Description Who is the course for? What will the course be like? Expected Knowledge Learning Resources Equipment & Software Required

What will the course be like?

Two activities are most vital to this class: (1) surfing, and (2) discussion. We want to learn some vocabulary and use that vocabulary to understand the internet and the strategies for working in its medium. This is what we mean by inductive. Between class periods, you will often be asked to surf to find websites or webpages for discussion in class. Sometimes I will give you URLs to examine. You will bring the results of that analysis to class. We will use group work often with groups reporting back to the class on their discoveries.

Description Who is the course for? What will the course be like? Expected Knowledge Learning Resources Equipment & Software Required

What knowledge should you have before you come into this course?

Two types of knowledge will be useful to you. The first is a knowledge of rhetorical theory and how to apply it to discourse. This knowledge is best acquired in COMM 401. Neither the course nor the knowledge is required for this course, but you will be ahead having had it.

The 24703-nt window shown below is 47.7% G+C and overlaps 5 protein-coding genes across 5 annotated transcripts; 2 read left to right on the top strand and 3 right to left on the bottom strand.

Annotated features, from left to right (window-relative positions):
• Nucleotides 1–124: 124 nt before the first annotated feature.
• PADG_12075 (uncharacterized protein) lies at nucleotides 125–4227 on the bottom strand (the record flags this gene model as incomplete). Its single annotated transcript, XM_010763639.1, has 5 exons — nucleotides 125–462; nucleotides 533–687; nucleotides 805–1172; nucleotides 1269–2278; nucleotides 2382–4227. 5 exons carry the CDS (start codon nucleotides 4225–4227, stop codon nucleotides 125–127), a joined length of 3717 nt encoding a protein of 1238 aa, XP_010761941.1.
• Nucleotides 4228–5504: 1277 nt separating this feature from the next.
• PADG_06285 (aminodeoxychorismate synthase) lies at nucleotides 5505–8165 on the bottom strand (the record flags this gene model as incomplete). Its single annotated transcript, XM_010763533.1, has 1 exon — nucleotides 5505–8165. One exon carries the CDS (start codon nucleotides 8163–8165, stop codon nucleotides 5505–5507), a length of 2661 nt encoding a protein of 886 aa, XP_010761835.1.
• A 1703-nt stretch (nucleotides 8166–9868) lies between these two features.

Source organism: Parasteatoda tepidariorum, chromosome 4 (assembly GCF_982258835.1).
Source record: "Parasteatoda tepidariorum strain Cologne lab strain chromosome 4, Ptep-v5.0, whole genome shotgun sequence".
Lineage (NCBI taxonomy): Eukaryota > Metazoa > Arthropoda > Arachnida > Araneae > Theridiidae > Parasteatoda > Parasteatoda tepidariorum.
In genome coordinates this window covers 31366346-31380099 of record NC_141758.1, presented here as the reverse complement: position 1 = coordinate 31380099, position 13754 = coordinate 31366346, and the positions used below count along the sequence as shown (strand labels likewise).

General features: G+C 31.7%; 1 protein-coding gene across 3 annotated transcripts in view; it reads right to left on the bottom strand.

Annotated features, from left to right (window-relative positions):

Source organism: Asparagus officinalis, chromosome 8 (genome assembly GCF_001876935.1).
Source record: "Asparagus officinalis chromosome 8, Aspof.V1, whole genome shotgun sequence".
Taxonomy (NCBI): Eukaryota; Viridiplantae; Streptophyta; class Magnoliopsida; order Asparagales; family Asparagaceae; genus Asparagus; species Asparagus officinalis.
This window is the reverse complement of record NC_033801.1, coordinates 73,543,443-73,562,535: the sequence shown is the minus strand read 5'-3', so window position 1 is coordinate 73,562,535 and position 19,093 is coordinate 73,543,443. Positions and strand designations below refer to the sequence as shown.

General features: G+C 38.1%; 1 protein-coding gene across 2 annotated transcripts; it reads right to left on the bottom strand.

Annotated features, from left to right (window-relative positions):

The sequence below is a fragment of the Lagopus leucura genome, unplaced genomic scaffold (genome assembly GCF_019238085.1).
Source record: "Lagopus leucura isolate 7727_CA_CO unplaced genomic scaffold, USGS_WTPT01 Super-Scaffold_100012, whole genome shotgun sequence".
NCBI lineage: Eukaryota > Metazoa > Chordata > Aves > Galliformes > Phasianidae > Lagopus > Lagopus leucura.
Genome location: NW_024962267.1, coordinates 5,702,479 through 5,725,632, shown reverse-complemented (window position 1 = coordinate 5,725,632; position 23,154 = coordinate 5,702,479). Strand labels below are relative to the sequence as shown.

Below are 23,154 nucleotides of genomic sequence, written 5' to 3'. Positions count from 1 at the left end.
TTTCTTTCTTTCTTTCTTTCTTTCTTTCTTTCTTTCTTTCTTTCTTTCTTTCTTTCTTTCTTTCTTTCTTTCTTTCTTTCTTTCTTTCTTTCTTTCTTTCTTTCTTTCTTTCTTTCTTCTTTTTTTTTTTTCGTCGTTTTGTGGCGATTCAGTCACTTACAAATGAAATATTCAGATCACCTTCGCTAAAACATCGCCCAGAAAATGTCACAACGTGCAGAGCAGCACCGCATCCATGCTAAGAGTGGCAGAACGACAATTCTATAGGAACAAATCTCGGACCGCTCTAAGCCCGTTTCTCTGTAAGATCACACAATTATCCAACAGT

The second is a knowledge of how to construct websites and webpages. Again this is not a prerequisite. Instruction will be provided within the class. But the more facile you are in building webpages and websites the easier the assignments will be to do. You do not need to know HTML or any other web language. You should be able to accomplish your purposes with a knowledge of Netscape Composer or Microsoft Front Page or some other webpage construction program.

Description Who is the course for? What will the course be like? Expected Knowledge Learning Resources Equipment & Software Required

Readings and Other Learning Resources

• Ilise Benun, Designing Websites for Every Audience. Cincinnati: How Design Books, 2003.
• Leonard J. Shedletsky and Joan E. Aitken, Human Communication on the Internet. Boston: Pearson, Allyn and Bacon, 2004.
• David M. Anderson and Michael Cornfield, eds. The Civic Web: Online Politics and Democratic Values. Lanham, MD: Rowman and Littlefield, 2003.
• The Course website.
• The internet.

Description Who is the course for? What will the course be like? Expected Knowledge Learning Resources Equipment & Software Required

Equipment and Software Requirements

• You need daily access to the internet. You may access through a home computer or at the WAM labs on campus.
• You need some webpage preparation software. Netscape Composer is available free and is sufficient for your purposes. Other software may be used instead. We will have some basic training in using this software available during the class.
• You need a method of posting webpages to the internet. The university will provide this service free of charge through WAM. You will need to open a WAM account. You can use other ISPs if they are more convenient for you.

Description Who is the course for? What will the course be like? Expected Knowledge Learning Resources Equipment & Software Required